The new Aaron Sorkin series “Newsroom” is getting a pasting from most critics and deservedly so, but it was a media column rather than a television review in today’s New York Times that went right to the heart of the problem about much of today’s media. David Carr’s piece in the paper’s business section today discussed how Sorkin’s “valentine” to the TV news business seems to be an appeal for the embattled real-life CNN to rise above the battle for ratings and stick to the exalted task of presenting real news rather than low-brow fare and amped-up partisan opinions. But the problem with that premise is much the same as the problem with Sorkin’s show.
As Carr points out, Sorkin cheats on his premise, because his idea of a righteous diet of straight news rather than the partisanship of right-wing Fox News or left-wing MSNBC is a catechism of left-wing advocacy. But CNN’s slide in the ratings that Carr aptly compares to a toboggan ride on a snowy hill is not due to the public’s lack of an appetite for quality news programming. It stems from the same hypocrisy that allows Sorkin and HBO to pretend their liberal show is an expression of centrism. Just as viewers will quickly realize the pretense that the desire of Sorkin’s fictional news anchor Will McAvoy (played by Jeff Daniels) to return network news to the halcyon days of Walter Cronkite is a crock, so too do most Americans understand that most of the hosts on CNN tilt to the left and are disgusted by their pretense of objectivity.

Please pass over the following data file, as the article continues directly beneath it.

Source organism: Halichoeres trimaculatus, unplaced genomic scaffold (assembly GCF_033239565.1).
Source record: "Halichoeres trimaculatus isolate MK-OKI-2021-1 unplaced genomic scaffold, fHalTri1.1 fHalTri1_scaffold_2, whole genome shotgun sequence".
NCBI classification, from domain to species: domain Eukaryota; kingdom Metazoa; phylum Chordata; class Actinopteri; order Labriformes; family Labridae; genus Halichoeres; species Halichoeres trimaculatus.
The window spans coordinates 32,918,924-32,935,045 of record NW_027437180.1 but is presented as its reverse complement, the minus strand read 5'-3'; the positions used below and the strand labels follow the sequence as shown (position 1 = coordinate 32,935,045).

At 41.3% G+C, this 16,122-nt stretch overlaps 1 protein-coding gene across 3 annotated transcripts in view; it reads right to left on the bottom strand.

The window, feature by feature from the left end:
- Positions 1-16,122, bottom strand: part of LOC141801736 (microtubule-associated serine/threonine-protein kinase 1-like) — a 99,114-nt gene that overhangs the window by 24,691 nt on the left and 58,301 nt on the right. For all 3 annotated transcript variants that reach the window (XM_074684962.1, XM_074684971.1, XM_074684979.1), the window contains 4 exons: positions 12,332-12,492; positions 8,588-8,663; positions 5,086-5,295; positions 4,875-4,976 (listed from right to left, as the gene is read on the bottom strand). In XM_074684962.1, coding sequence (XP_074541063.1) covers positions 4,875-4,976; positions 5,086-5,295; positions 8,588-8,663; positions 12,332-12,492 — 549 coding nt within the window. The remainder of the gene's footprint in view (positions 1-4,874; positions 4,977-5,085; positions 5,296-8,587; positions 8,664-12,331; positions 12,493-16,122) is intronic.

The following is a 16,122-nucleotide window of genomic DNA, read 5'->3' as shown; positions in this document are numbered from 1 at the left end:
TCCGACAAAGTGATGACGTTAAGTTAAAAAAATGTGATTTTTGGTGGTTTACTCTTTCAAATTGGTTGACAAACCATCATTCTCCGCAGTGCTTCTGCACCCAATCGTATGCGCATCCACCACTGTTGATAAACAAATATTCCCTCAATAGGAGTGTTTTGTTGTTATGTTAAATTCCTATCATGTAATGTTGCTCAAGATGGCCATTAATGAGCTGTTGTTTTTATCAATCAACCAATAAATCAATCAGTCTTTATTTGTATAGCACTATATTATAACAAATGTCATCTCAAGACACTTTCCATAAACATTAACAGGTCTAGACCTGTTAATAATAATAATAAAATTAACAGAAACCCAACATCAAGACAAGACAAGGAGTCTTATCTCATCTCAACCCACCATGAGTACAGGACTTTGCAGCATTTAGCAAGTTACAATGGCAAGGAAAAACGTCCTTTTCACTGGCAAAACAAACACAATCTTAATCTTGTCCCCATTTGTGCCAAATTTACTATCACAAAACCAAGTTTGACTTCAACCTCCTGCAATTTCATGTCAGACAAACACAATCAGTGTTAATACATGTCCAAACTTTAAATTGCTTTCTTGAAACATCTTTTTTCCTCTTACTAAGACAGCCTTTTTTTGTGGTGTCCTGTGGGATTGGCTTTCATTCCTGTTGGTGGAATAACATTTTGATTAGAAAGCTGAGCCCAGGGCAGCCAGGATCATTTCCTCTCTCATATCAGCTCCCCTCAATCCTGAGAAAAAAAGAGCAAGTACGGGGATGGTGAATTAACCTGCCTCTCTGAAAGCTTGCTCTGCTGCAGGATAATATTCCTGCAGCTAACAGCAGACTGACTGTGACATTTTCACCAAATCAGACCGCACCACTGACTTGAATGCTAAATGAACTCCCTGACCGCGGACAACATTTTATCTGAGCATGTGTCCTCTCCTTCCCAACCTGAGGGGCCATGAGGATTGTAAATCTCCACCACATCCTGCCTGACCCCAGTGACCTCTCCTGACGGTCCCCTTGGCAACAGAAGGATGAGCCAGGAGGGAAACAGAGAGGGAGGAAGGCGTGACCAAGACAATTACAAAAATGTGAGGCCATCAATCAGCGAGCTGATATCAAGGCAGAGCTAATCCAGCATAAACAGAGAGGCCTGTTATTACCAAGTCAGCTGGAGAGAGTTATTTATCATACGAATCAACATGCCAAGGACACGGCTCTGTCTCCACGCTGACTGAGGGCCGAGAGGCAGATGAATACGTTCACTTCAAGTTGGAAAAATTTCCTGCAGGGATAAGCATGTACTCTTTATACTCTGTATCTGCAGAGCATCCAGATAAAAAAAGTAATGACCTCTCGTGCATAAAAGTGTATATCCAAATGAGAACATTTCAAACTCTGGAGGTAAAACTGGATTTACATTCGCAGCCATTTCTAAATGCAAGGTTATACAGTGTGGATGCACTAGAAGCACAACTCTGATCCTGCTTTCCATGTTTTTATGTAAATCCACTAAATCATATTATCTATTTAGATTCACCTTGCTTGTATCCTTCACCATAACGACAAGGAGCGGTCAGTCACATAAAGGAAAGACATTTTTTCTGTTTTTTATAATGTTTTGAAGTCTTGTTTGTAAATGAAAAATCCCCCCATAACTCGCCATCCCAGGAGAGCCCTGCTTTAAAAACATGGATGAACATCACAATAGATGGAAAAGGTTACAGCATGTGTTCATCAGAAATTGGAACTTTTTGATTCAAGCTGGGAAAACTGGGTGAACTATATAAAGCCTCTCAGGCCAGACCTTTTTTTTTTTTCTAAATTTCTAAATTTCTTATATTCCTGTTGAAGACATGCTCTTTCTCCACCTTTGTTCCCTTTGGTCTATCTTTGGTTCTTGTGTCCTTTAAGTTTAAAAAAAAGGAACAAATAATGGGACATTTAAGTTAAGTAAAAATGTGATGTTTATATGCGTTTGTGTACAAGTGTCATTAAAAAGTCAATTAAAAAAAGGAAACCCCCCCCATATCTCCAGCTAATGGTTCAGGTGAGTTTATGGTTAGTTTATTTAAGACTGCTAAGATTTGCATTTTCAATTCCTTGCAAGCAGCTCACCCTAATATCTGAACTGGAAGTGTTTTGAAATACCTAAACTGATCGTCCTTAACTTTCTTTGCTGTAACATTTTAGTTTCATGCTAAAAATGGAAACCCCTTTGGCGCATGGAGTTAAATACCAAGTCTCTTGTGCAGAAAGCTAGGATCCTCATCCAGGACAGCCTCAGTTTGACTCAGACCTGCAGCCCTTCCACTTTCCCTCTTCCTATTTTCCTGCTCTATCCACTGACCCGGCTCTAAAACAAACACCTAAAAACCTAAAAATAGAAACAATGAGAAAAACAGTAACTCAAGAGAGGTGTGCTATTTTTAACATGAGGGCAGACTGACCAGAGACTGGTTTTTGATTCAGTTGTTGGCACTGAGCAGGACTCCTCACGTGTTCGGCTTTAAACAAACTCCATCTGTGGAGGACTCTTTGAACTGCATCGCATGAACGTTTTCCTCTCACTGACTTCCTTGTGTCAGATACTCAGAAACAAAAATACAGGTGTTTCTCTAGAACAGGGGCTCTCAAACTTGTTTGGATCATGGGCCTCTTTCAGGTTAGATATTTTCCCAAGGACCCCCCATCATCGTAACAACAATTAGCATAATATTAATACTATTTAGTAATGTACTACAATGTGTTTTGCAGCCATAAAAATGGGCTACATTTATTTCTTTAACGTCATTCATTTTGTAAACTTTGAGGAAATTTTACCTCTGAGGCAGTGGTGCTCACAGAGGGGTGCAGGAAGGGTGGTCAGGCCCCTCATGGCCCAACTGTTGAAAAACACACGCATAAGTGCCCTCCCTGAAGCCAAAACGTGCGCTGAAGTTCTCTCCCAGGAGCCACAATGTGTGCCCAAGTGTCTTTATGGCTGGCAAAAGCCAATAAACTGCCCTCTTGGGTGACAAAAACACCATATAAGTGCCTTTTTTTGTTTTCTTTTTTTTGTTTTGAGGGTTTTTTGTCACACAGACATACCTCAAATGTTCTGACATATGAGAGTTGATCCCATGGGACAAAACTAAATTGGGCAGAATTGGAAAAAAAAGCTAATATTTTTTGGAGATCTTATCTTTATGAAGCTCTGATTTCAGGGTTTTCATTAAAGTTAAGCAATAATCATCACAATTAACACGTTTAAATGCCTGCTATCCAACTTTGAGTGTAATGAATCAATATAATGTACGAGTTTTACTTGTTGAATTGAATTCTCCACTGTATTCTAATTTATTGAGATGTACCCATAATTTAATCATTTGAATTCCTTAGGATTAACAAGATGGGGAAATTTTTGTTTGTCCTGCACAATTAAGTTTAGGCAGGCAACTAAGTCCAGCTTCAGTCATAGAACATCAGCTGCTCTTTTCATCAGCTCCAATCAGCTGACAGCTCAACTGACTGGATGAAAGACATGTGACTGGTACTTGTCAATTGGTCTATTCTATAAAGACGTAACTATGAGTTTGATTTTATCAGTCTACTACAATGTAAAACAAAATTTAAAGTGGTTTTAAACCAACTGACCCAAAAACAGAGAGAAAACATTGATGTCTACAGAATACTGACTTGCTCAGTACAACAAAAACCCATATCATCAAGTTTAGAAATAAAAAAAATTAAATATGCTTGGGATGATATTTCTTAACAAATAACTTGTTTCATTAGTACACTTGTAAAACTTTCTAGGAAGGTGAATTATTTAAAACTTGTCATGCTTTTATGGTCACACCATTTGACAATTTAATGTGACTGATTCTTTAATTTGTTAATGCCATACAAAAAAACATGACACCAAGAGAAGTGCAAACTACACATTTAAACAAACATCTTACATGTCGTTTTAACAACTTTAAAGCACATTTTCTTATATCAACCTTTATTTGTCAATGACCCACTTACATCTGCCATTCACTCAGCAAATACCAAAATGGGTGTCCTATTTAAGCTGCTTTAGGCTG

Much of the mainstream media flatters itself that their shrinking audiences are due to the low-brow tastes and stupidity of the hoi polloi whose attention they must fight for. But the reason why audiences prefer Fox and MSNBC to CNN is that they have shed the false façade of objectivity that is at the core of liberal journalism. They are sick of liberal coverage being passed off as objective journalism and prefer the open bias they find elsewhere.
Nor is this faux objectivity of recent vintage. A recent biography exposed the lie at the heart of the myth of Walter Cronkite’s legend when it spoke of his partisanship, bias and even the dirty tricks he used against politicians he didn’t like. But don’t hold your breath waiting for liberals like Sorkin to fess up to the fact that what they really want is a return to the era when their side had a virtual media monopoly, with the three major networks and the top daily newspapers on their side.
Carr understands that Sorkin is fooling himself, but as a staffer for a liberal media giant like the Times that similarly masquerades as a source of purely objective news, he thinks CNN should stick to its quality reporting and not worry about losing its audience to its tawdry competitors. The reality of CNN and the Times is just as skewed as HBO’s fiction.